Now we’re focused in creating a programming model which is not just a choice between different paradigms (I.e. OOP vs functional) but that is exactly a merge and an extension of all of them into the others. RM: Why did you choose C++ to base Falcon on, rather than a lower-level language? Does it help with efficiency? Are there similarities between the two languages? GN: C++ doesn’t prevent going low-level. You can use as much C and assembly as you need, even if you’re using a C++ compiler. For sure, C++ also helps with efficiency, as the C++ compiler can take care of things that are required to handle at runtime in C (for example, virtual table displacement is resolved at compile time; using a C structure holding a function vector may require an extra runtime indirection), but the main reason of going C++ was that of being able to access the class abstraction. That allowed faster and more consistent prototyping of some items in Falcon, without forcing us to renounce managing raw memory blocks when the need arises.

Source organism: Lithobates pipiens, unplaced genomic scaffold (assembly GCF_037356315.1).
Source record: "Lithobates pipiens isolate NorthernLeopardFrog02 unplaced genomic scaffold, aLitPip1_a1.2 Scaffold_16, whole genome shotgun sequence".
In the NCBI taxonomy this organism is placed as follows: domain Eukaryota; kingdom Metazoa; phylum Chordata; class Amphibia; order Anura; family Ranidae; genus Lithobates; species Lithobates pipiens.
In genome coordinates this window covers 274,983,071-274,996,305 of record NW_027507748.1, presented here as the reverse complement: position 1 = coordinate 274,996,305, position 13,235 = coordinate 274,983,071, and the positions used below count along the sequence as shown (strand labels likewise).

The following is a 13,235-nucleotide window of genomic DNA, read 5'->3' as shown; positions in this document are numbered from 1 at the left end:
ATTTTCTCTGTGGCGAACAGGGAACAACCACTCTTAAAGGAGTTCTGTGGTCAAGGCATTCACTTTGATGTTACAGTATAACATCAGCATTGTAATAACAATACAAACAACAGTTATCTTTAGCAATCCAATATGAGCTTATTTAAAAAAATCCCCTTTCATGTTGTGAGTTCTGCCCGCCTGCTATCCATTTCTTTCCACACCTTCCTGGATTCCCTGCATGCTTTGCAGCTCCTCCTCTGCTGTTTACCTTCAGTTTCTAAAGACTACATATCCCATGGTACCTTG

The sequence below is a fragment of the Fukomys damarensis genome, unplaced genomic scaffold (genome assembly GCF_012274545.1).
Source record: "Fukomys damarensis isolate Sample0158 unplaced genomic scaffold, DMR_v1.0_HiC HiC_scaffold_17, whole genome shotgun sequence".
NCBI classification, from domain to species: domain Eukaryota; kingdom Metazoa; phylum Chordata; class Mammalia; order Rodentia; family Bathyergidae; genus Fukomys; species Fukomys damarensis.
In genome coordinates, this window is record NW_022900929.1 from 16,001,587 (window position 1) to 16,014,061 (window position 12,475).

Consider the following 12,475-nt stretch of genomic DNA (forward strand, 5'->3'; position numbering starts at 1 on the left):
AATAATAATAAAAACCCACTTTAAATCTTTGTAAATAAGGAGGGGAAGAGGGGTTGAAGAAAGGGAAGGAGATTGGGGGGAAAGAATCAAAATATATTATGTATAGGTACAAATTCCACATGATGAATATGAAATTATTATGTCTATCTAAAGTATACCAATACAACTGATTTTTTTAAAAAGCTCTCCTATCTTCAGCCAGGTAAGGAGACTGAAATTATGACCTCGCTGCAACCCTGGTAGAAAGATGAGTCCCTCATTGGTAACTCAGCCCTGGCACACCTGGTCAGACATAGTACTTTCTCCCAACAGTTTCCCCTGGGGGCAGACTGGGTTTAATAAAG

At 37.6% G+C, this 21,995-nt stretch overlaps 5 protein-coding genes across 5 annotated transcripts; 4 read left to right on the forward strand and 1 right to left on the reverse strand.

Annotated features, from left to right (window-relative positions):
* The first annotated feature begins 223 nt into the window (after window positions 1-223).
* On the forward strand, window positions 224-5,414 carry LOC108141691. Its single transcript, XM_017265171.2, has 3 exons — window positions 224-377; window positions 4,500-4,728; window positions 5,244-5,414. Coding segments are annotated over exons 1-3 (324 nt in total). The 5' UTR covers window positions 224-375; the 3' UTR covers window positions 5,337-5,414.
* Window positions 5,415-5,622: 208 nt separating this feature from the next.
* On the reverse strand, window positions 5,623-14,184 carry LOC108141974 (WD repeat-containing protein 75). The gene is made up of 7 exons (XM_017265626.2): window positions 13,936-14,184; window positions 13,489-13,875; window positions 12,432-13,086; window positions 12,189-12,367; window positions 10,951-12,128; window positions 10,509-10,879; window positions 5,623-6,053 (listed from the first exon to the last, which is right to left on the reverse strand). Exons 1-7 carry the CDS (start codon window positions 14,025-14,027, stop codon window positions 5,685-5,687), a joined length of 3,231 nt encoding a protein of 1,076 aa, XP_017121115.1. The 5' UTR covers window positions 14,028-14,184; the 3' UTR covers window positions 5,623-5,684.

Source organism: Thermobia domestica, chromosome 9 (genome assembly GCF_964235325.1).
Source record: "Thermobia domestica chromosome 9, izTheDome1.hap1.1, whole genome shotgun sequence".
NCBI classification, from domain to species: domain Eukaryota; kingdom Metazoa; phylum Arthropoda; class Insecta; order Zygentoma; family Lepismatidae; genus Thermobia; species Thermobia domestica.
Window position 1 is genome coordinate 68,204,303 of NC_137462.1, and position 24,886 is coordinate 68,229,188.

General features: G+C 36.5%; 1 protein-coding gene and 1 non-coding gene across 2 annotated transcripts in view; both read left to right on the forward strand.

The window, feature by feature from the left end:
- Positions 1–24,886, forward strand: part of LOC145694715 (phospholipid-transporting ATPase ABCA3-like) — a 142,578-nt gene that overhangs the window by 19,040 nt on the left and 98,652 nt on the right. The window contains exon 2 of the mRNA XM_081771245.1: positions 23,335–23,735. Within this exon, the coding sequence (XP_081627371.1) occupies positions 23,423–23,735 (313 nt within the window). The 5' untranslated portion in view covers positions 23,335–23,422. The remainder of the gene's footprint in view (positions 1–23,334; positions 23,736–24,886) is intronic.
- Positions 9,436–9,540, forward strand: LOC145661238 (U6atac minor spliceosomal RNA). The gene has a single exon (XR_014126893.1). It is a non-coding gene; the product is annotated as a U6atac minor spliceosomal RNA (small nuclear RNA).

Saying that, Falcon and C++ are quite different; I often advise the people involved with the project not to write “library bindings”, but full Falcon-oriented modules. For example, some aspects of modules may be more message-oriented, other may be better addressed by a functional approach, and others yet may be well managed by class hierarchies. You don’t have all this freedom, and thinking in C++ would limit what you can do in Falcon. RM: But are you reducing the interoperability with C applications by doing this?  
GN:  Absolutely not. It is little known, but C++ and C are inter-operable in both ways. For example, Apache web server is a C application, and it embeds Falcon via a mod_falcon which works similarly to mod_php; another pure C application perfectly embedding Falcon is the famous IRC client
“xchat”. A simple comparison with the Python embedding plug-in (written in pure C) shows that our C++ xchat plug-in isn’t minimally disturbed by the fact of being embedded in a C application; on the contrary, the design is clean and the code flows even more elegantly.